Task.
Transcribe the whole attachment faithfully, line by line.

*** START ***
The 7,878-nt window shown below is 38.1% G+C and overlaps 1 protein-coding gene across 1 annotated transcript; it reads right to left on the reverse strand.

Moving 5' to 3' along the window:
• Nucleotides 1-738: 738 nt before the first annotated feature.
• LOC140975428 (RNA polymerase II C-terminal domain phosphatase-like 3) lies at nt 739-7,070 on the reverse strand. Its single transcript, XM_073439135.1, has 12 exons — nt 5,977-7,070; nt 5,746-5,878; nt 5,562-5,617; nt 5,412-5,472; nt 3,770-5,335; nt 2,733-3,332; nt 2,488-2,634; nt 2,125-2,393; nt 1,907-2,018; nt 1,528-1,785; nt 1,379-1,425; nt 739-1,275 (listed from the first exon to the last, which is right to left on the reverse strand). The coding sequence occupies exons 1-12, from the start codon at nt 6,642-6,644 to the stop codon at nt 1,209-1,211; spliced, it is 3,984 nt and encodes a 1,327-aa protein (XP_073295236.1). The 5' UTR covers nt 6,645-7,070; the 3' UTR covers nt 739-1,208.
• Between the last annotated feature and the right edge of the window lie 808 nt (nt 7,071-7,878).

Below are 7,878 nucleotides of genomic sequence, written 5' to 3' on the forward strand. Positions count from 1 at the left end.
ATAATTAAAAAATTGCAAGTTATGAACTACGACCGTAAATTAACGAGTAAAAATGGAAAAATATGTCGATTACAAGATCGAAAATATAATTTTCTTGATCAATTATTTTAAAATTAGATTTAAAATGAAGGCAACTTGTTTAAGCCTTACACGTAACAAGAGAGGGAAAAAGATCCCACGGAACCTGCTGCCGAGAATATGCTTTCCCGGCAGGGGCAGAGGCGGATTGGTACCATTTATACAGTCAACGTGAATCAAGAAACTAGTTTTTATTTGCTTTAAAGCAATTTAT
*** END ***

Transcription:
The 7,878-nt window shown below is 38.1% G+C and overlaps 1 protein-coding gene across 1 annotated transcript; it reads right to left on the reverse strand.

Moving 5' to 3' along the window:
• Nucleotides 1-738: 738 nt before the first annotated feature.
• LOC140975428 (RNA polymerase II C-terminal domain phosphatase-like 3) lies at nt 739-7,070 on the reverse strand. Its single transcript, XM_073439135.1, has 12 exons — nt 5,977-7,070; nt 5,746-5,878; nt 5,562-5,617; nt 5,412-5,472; nt 3,770-5,335; nt 2,733-3,332; nt 2,488-2,634; nt 2,125-2,393; nt 1,907-2,018; nt 1,528-1,785; nt 1,379-1,425; nt 739-1,275 (listed from the first exon to the last, which is right to left on the reverse strand). The coding sequence occupies exons 1-12, from the start codon at nt 6,642-6,644 to the stop codon at nt 1,209-1,211; spliced, it is 3,984 nt and encodes a 1,327-aa protein (XP_073295236.1). The 5' UTR covers nt 6,645-7,070; the 3' UTR covers nt 739-1,208.
• Between the last annotated feature and the right edge of the window lie 808 nt (nt 7,071-7,878).

Below are 7,878 nucleotides of genomic sequence, written 5' to 3' on the forward strand. Positions count from 1 at the left end.
ATAATTAAAAAATTGCAAGTTATGAACTACGACCGTAAATTAACGAGTAAAAATGGAAAAATATGTCGATTACAAGATCGAAAATATAATTTTCTTGATCAATTATTTTAAAATTAGATTTAAAATGAAGGCAACTTGTTTAAGCCTTACACGTAACAAGAGAGGGAAAAAGATCCCACGGAACCTGCTGCCGAGAATATGCTTTCCCGGCAGGGGCAGAGGCGGATTGGTACCATTTATACAGTCAACGTGAATCAAGAAACTAGTTTTTATTTGCTTTAAAGCAATTTAT